Accident Royal Aircraft Factory BE.4 204, Wednesday 11 March 1914
ASN logo
This information is added by users of ASN. Neither ASN nor the Flight Safety Foundation are responsible for the completeness or correctness of this information. If you feel this information is incomplete or incorrect, you can submit corrected information.

Date:Wednesday 11 March 1914
Time:09:25 LT
Type:Royal Aircraft Factory BE.4
Owner/operator:3 Sqn RFC
Registration: 204
Fatalities:Fatalities: 2 / Occupants: 2
Other fatalities:0
Aircraft damage: Destroyed
Location:Netheravon, Salisbury Plain, Wiltshire, England -   United Kingdom
Phase: Manoeuvring (airshow, firefighting, ag.ops.)
Departure airport:RFC Larkhill, Salisbury Plain, Wiltshire
Destination airport:
Confidence Rating: Information is only available from news, social media or unofficial sources
11.3.1914: Royal Aircraft Factory B.E.4 204, 3 Squadron, Royal Flying Corps, RFC Larkhill, Salisbury Plain, Wiltshire. Written off (destroyed) when spun into the ground after rudder lost, Netheravon, Wiltshire. Both crew - Capt Clement Robert Wedgwood Allen (pilot, Welch Regiment, aged 35) and Lt James Edward Godfrey Burroughs (passenger, aged 30) - were killed. The B.E.4 was structurally identical to the B.E.3, with staggered two-bay wings, a low long rudder and the fuselage suspended between the upper and lower wings. It made its maiden flight on 24 June 1912, just over a month after the B.E.3 had been handed over to the R.F.C. The B.E.4 followed it on 8 August 1912.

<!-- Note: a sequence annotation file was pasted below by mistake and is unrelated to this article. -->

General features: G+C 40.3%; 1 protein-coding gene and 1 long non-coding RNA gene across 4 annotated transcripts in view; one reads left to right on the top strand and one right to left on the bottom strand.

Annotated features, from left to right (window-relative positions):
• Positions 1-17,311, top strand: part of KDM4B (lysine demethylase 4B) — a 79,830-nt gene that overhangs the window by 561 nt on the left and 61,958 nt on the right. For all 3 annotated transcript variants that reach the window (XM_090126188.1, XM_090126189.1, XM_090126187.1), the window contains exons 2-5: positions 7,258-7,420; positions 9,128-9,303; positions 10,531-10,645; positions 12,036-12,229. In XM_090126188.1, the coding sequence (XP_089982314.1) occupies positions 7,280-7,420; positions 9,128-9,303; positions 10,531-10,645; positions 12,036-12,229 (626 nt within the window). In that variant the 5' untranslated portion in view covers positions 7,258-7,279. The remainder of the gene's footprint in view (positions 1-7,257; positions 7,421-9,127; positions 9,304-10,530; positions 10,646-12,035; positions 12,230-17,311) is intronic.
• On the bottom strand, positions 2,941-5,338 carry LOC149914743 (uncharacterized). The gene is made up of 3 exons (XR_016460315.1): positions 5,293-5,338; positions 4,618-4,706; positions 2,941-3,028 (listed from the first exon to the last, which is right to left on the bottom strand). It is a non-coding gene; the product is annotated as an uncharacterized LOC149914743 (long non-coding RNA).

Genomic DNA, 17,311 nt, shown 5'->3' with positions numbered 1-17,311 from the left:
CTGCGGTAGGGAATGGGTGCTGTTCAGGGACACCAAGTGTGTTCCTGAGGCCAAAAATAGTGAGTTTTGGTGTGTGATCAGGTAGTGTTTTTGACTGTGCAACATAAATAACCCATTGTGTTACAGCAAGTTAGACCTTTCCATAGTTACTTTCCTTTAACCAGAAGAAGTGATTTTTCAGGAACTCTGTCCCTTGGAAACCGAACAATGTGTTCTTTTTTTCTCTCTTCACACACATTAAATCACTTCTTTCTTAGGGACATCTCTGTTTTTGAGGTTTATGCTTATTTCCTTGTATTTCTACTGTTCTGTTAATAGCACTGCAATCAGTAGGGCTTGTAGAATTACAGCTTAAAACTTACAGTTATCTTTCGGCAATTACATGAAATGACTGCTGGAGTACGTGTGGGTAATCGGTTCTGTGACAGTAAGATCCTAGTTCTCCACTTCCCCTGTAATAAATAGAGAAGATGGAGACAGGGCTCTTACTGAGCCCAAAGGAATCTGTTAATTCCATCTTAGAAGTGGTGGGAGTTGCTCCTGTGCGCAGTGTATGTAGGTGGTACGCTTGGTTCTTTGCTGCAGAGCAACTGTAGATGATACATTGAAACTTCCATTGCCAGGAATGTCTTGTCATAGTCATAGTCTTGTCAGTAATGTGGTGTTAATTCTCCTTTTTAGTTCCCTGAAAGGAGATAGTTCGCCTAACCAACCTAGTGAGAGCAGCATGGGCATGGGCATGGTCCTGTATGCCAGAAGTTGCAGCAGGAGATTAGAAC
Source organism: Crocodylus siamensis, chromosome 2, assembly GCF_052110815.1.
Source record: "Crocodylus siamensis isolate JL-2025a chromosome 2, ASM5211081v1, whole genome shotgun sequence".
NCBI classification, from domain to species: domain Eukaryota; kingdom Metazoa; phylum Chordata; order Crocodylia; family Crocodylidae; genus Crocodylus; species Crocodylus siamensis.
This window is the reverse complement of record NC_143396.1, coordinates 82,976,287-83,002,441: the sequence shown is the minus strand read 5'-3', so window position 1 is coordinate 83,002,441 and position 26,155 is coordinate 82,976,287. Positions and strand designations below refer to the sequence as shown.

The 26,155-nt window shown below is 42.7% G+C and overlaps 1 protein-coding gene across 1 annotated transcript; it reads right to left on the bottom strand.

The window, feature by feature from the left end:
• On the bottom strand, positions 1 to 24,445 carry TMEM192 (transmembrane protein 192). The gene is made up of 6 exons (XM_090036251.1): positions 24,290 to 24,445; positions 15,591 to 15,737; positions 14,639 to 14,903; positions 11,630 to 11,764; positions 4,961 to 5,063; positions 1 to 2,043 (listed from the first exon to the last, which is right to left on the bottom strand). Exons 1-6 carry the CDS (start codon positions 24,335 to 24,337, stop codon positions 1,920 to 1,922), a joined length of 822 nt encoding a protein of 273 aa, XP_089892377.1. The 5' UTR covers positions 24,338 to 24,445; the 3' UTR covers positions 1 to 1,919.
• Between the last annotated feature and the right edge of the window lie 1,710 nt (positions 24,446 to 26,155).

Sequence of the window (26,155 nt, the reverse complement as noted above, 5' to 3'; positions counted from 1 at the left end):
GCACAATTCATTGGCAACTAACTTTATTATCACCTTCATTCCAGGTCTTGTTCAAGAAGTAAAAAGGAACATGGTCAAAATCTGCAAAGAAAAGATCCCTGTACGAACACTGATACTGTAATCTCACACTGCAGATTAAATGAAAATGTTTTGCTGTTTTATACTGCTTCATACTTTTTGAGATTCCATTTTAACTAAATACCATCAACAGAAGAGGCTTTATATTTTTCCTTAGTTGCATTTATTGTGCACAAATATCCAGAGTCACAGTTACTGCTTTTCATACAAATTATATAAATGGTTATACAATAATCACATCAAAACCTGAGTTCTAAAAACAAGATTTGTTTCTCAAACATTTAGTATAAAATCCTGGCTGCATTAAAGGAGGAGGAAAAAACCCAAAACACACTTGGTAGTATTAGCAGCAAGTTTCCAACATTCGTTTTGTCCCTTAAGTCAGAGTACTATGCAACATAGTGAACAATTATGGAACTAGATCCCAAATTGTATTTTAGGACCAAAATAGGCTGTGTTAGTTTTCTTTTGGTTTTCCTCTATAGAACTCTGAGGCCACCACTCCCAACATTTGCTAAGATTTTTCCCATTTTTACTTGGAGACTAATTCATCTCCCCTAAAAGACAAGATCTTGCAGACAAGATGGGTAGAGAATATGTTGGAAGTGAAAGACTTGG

The enquiry into the crash was inconclusive, but suggested that the metal in the rudder shaft had become crystallized, weakening it enough for it to snap. If this was the case then this was one of the first recorded incidences of metal fatigue as the cause of an aircraft crash.

According to the following report in Flight magazine (31 July 1914 page 809):


Brief Description of the Accident.—
Capt. C. R. W. Allen was flying a B. E. Biplane, No. 204, fitted with an 80 h.p. Gnome engine, with Lieut. J. E. G. Burroughs as passenger, at Netheravon, Salisbury Plain, on Wednesday, March 11th, 1914. The aircraft, which had been in the air about 5 minutes, had made nearly a complete circuit and was turning in the direction of the sheds. When at a height of about 350 feet, the rudder was seen to leave the aircraft, which then made a spiral dive to the ground. The pilot and passenger were both killed and the aircraft was completely wrecked.

Capt. C. R. W. Allen (aged 36) was granted his Aviator's Certificate, No. 159, on November 14th, 1911, by the Royal Aero Club, and Lieut. J. E. G. Burroughs (aged 30) was granted his Aviator's Certificate, No, 1213, on January 31st, 1913, by the Aero-Club de Fiance.
The Committee sat on June 16th and 30th and July 14th and 27th, 1914, and received the report of the Club's representative who visited the scene of the accident within a short time of its occurrence, together with the evidence of eye-witnesses. The Committee also had before them the report of the National Physical Laboratory, dated May 20th, 1914, on the fracture of the rudder post of B. E. Biplane No. 204. In this report the condition of the metal of the steel tube which formed the rudder-post has been very thoroughly investigated.